You have a closing party scheduled for this Wednesday evening. Can you tell us something about it?

Yes. It will take place this coming Wednesday, May 18 from 6-8pm at the Local Project, 11-27 44th Road. I will be moderating an artist talk featuring both Cavier Coleman and Bree Chapin to be followed by a Q & A. Personal experiences and mental health resources will be shared.

Images:

  1. Adrian Bermeo with Bree Chapin (“Tabby,” Acrylic on canvas) to his left and Cavier Coleman (“Everybody Blue Sometimes,” Oil, oil pastel, gold leaf on canvas) to his right
  2. Cavier Coleman, “Om Shanti,” 2020, Oil and gold leaf on canvas
  3. Cavier Coleman, “End Line,” 2022, Ink, enamel and oil on canvas
  4. Bree Chapin, “Drinky,” 2022, Acrylic on canvas
  5. Bree Chapin, “Everything Is Fine (Marilyn),” Mixed media, glitter and acrylic on framed canvas

Interview conducted and edited by Lois Stavsky; photos by Lois Stavsky

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Featuring a diverse range of works in varied media by over 20 artists crossing cultures, backgrounds and generations, “Home: The Spaces We Inhabit” opened to the public this past Thursday, May 5. Curated by ART BreakOUT founders Bonnie Astor and Lois Stavsky, the exhibition remains on view at the Local NY through June 27.

The image featured above, “I Waved at the City, and It Didn’t Wave Back,” is the mixed-media work of Brooklyn-born, self-taught interdisciplinary artist Dominic Bielak — under the gaze of the noted American urban culture photographer and videographer Henry Chalfant. Several more photos captured at Thursday evening’s opening follow:

NYC-based Bangladeshi visual artist Kaiser Kamal — poised between his two abstract mixed media works on canvas — explains his aesthetic to us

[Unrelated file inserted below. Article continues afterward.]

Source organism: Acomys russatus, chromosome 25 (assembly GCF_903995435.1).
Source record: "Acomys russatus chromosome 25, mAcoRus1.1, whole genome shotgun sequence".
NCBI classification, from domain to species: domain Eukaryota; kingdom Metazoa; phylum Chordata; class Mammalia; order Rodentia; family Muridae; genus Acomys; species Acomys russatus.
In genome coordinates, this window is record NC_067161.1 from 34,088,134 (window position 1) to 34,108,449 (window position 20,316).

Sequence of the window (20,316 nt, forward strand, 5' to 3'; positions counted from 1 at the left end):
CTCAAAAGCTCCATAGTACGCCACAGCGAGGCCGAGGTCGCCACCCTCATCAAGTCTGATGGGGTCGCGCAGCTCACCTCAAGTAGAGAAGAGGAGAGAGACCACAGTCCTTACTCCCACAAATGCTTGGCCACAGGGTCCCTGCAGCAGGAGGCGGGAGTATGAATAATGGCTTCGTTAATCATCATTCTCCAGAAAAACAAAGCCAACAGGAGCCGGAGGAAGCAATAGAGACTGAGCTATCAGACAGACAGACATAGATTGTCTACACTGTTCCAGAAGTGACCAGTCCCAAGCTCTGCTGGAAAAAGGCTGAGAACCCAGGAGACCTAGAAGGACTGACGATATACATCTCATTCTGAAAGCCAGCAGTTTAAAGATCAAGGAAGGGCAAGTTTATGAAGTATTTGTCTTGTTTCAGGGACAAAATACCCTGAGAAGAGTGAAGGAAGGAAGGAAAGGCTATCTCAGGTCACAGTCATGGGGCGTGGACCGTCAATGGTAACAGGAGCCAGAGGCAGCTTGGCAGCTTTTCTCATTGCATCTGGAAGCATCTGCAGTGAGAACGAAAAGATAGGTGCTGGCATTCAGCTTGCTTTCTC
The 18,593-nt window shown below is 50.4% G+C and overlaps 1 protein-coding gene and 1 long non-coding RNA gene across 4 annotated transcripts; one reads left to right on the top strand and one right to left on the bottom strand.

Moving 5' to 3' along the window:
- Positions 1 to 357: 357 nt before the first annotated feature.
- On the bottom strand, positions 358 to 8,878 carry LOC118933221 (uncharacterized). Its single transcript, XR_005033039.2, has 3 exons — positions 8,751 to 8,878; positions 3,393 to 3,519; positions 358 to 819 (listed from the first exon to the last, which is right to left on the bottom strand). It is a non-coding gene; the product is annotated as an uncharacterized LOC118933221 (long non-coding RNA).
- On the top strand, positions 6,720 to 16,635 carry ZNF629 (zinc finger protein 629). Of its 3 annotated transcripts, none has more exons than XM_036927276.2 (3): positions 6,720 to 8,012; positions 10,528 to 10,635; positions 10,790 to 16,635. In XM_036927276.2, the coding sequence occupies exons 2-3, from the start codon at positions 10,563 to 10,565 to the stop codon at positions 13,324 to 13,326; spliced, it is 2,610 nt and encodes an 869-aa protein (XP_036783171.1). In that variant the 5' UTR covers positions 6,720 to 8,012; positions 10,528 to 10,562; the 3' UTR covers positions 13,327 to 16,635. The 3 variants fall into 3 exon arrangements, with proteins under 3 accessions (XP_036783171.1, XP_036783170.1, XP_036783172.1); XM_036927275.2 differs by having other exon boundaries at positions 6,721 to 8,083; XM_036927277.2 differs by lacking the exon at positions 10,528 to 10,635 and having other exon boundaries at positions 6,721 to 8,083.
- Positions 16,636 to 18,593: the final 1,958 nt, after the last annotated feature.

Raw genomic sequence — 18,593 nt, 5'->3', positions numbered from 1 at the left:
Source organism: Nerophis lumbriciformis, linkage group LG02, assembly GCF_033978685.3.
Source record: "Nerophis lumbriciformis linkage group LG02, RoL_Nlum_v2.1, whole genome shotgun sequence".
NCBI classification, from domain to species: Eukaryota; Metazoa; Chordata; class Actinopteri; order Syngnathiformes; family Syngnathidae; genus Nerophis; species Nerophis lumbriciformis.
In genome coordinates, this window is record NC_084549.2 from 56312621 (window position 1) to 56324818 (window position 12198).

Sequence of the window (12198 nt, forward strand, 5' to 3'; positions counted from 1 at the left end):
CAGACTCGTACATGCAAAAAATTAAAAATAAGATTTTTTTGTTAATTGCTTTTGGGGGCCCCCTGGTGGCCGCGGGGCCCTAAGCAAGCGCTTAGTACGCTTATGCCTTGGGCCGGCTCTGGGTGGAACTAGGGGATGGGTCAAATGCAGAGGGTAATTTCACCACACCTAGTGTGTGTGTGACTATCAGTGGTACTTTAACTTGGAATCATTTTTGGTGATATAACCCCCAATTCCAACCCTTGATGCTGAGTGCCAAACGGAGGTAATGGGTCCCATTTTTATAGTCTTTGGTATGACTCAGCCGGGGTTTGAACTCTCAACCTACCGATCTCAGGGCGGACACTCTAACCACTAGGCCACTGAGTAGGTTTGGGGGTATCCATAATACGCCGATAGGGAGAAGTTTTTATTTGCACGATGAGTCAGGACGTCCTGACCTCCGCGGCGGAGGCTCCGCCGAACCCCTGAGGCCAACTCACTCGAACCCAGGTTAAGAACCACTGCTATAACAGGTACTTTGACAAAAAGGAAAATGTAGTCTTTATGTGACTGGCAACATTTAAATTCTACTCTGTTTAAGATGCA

Multidisciplinary artist Susan Spangenberg alongside Emily Dickinson,” crafted with acrylic and charcoal on canvas

Manhattan-based self-taught interdisciplinary artist Marc Shanker — alongside his two mixed media “Luna Park” monoprints — relates the history of this series

ArTech Collective artist Lamija Kurtovic to the right of her acrylic painting “My Future Home” — in the company of her ArTech Collective family

ArTech Collective Haitian-American artist Sydney Buford with her mixed media collage, Through the Window

Four-year-old Jonah Aiden Kahn alongside his upcycled sculpture “Home Test” — with his parents Allison Hope and Tracy Kahn  soon after he was interviewed by Spectrum TV

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Yonkers-based self-taught interdisciplinary artist Michael Cuomo with his sketch of the lovely Atlas Torres

Located at 13-02 44th Avenue in Long Island City, The Local NY is easily accessible via the E, M, G, and 7 trains to Court Square.

Photo credits: 1-4, 6 & 8, Rachel Fawn Alban; 5 & 7 Lois Stavsky

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On view through May 25, 2022 at Fountain House Gallery is “The Nude as Landscape,” the gallery’s first-ever juried exhibition. While most of the images selected for the exhibit feature bodies presented within actual natural landscapes, several portray the human body — or segments of it — “as a point of reference for exploration of the body as it relates to the wider world.” The theme of this distinctly intriguing exhibition was conceived by Fountain House Gallery artist Boo Lynn Walsh.

The image featured above, The Nude Dudes (Series #1), was fashioned with oil on canvas by neo-expressionist artist Anthony Newton. Several more images captured from our recent visit to “The Nude as Landscape” follow:

Queens-based multidisciplinary artists Issa Ibrahim and Susan Spangenberg, “Love’s Crashing Waves,” 2021, Charcoal and acrylic on canvas

The masterly Bronx-born, Manhattan-based artist Miguel Colón, “Sublimation,” 2022, Flashe on canvas

The inventive Manhattan-based artist and urban calligrapher DubbleX, “Poses of the Nude,” 2020, Paper collage and marker on canvas

Self-taught mixed media artist Angela Rogers,”Tree in a Turban,” 2018, Wire, yarn, and string beads

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Colombia-born fashion and costume designer, Guiomar Giraldo-Baron, “Solitary Bather,” 2022, Charcoal, pastel and acrylic on canvas

Juried by Sarah Faux, Elyse Goldberg and Casey Lesser, “The Nude as Landscape” remains on view through May 25 at Fountain House Gallery. Located at 702 Ninth Avenue at 48th Street, the gallery is open Tuesday to Saturday: 12pm-6pm.